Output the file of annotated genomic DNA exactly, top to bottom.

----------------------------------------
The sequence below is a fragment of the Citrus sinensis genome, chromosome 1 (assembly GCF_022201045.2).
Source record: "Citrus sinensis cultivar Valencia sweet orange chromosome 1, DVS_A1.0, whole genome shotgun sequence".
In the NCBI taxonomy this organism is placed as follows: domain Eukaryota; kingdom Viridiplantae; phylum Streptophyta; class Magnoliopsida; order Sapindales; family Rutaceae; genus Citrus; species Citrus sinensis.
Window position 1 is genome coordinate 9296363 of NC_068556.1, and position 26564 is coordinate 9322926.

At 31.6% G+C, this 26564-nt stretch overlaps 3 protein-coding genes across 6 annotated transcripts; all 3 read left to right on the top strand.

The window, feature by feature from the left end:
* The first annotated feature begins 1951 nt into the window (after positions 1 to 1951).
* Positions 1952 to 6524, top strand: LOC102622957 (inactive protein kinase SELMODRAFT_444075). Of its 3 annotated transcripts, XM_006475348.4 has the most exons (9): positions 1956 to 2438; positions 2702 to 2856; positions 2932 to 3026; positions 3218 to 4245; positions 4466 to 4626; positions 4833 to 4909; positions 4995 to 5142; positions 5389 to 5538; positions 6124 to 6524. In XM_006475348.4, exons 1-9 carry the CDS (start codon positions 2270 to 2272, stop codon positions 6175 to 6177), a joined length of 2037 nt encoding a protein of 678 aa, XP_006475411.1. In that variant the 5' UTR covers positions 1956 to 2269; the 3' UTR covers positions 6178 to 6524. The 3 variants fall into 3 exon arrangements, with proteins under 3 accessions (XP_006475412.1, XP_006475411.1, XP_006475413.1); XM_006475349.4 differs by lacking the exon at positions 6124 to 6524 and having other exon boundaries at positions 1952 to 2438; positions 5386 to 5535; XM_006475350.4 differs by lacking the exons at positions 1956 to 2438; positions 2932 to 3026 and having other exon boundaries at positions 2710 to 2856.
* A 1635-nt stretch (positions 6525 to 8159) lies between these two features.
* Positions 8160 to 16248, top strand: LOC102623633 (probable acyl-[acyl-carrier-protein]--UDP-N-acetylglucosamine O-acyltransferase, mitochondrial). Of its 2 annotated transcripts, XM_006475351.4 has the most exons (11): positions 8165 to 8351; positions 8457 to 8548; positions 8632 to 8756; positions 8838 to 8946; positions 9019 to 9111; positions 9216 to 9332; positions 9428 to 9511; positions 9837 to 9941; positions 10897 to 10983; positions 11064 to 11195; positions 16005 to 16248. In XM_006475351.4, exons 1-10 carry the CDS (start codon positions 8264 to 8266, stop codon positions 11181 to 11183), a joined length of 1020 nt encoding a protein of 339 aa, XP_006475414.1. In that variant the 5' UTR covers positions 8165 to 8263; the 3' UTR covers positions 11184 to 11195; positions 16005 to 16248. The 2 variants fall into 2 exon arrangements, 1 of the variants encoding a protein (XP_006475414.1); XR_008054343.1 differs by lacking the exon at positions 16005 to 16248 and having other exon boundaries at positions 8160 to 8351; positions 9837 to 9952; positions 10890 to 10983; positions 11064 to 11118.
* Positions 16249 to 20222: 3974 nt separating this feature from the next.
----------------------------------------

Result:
The sequence below is a fragment of the Citrus sinensis genome, chromosome 1 (assembly GCF_022201045.2).
Source record: "Citrus sinensis cultivar Valencia sweet orange chromosome 1, DVS_A1.0, whole genome shotgun sequence".
In the NCBI taxonomy this organism is placed as follows: domain Eukaryota; kingdom Viridiplantae; phylum Streptophyta; class Magnoliopsida; order Sapindales; family Rutaceae; genus Citrus; species Citrus sinensis.
Window position 1 is genome coordinate 9296363 of NC_068556.1, and position 26564 is coordinate 9322926.

At 31.6% G+C, this 26564-nt stretch overlaps 3 protein-coding genes across 6 annotated transcripts; all 3 read left to right on the top strand.

The window, feature by feature from the left end:
* The first annotated feature begins 1951 nt into the window (after positions 1 to 1951).
* Positions 1952 to 6524, top strand: LOC102622957 (inactive protein kinase SELMODRAFT_444075). Of its 3 annotated transcripts, XM_006475348.4 has the most exons (9): positions 1956 to 2438; positions 2702 to 2856; positions 2932 to 3026; positions 3218 to 4245; positions 4466 to 4626; positions 4833 to 4909; positions 4995 to 5142; positions 5389 to 5538; positions 6124 to 6524. In XM_006475348.4, exons 1-9 carry the CDS (start codon positions 2270 to 2272, stop codon positions 6175 to 6177), a joined length of 2037 nt encoding a protein of 678 aa, XP_006475411.1. In that variant the 5' UTR covers positions 1956 to 2269; the 3' UTR covers positions 6178 to 6524. The 3 variants fall into 3 exon arrangements, with proteins under 3 accessions (XP_006475412.1, XP_006475411.1, XP_006475413.1); XM_006475349.4 differs by lacking the exon at positions 6124 to 6524 and having other exon boundaries at positions 1952 to 2438; positions 5386 to 5535; XM_006475350.4 differs by lacking the exons at positions 1956 to 2438; positions 2932 to 3026 and having other exon boundaries at positions 2710 to 2856.
* A 1635-nt stretch (positions 6525 to 8159) lies between these two features.
* Positions 8160 to 16248, top strand: LOC102623633 (probable acyl-[acyl-carrier-protein]--UDP-N-acetylglucosamine O-acyltransferase, mitochondrial). Of its 2 annotated transcripts, XM_006475351.4 has the most exons (11): positions 8165 to 8351; positions 8457 to 8548; positions 8632 to 8756; positions 8838 to 8946; positions 9019 to 9111; positions 9216 to 9332; positions 9428 to 9511; positions 9837 to 9941; positions 10897 to 10983; positions 11064 to 11195; positions 16005 to 16248. In XM_006475351.4, exons 1-10 carry the CDS (start codon positions 8264 to 8266, stop codon positions 11181 to 11183), a joined length of 1020 nt encoding a protein of 339 aa, XP_006475414.1. In that variant the 5' UTR covers positions 8165 to 8263; the 3' UTR covers positions 11184 to 11195; positions 16005 to 16248. The 2 variants fall into 2 exon arrangements, 1 of the variants encoding a protein (XP_006475414.1); XR_008054343.1 differs by lacking the exon at positions 16005 to 16248 and having other exon boundaries at positions 8160 to 8351; positions 9837 to 9952; positions 10890 to 10983; positions 11064 to 11118.
* Positions 16249 to 20222: 3974 nt separating this feature from the next.